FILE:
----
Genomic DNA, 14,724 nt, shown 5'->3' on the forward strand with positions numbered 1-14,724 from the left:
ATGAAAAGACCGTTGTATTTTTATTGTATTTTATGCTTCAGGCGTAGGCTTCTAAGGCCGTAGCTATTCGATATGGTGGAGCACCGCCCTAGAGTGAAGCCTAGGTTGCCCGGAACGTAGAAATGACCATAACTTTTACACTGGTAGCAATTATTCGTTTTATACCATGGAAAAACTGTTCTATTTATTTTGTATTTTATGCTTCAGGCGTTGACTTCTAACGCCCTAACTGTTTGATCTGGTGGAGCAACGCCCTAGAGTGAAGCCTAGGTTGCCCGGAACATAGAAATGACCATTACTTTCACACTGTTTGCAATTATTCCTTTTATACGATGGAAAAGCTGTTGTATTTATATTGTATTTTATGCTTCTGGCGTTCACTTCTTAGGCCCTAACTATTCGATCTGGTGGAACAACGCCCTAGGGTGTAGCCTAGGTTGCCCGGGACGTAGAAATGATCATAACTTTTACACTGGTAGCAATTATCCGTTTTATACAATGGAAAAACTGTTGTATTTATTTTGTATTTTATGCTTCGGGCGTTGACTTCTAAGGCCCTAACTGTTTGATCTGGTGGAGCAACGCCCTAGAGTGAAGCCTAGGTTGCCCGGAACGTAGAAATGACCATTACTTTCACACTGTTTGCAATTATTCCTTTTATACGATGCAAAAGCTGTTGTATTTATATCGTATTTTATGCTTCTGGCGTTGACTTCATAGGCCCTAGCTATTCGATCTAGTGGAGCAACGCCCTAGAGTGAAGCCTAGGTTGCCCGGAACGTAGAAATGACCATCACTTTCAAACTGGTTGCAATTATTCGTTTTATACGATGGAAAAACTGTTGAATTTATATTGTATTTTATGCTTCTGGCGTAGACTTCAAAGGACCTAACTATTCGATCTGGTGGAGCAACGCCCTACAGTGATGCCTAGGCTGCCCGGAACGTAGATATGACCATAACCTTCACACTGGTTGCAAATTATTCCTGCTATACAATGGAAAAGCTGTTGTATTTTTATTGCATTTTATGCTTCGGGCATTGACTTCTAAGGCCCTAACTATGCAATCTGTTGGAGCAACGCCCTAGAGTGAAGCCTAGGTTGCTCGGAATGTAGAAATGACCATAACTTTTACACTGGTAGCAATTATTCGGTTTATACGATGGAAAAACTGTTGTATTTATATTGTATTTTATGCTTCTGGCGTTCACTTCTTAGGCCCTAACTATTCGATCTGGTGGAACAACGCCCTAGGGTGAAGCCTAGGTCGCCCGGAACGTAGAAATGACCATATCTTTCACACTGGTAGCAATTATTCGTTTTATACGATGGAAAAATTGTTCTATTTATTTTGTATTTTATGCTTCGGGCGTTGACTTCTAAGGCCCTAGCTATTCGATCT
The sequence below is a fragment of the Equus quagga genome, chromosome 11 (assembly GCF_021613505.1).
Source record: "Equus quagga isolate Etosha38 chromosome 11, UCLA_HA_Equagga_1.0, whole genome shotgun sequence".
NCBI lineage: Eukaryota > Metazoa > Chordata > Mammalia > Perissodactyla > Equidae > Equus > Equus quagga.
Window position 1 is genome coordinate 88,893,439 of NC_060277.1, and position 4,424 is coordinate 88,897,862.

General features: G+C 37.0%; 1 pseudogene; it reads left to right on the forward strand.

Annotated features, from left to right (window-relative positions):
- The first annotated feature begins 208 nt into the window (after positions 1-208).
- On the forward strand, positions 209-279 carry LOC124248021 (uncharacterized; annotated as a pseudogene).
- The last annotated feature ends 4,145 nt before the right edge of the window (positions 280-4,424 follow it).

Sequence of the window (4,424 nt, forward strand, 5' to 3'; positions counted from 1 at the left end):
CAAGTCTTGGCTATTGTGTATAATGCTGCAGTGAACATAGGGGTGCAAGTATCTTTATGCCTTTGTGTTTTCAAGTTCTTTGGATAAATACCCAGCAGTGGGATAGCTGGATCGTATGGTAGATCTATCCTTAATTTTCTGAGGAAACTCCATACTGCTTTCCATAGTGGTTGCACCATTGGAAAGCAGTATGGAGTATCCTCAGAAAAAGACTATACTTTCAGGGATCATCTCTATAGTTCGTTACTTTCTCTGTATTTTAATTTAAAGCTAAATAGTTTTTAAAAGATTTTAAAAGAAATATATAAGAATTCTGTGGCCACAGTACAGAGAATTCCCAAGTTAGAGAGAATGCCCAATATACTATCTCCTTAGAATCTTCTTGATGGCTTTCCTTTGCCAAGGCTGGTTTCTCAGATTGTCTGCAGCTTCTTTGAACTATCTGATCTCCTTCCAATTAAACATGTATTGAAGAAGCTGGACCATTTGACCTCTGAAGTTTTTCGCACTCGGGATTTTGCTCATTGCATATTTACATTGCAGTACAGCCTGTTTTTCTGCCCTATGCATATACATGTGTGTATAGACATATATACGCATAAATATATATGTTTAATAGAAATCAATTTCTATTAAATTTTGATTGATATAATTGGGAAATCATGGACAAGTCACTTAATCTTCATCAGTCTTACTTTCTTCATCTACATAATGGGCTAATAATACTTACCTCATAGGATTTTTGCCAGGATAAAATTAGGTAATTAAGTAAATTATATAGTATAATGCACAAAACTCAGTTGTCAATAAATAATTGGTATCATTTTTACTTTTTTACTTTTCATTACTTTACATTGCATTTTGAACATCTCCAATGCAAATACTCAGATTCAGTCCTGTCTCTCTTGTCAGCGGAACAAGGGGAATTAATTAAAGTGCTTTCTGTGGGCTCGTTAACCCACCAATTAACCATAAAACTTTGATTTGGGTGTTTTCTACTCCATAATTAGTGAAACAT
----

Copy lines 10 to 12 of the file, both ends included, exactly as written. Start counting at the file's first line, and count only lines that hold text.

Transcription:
- On the forward strand, positions 209-279 carry LOC124248021 (uncharacterized; annotated as a pseudogene).
- The last annotated feature ends 4,145 nt before the right edge of the window (positions 280-4,424 follow it).

Sequence of the window (4,424 nt, forward strand, 5' to 3'; positions counted from 1 at the left end):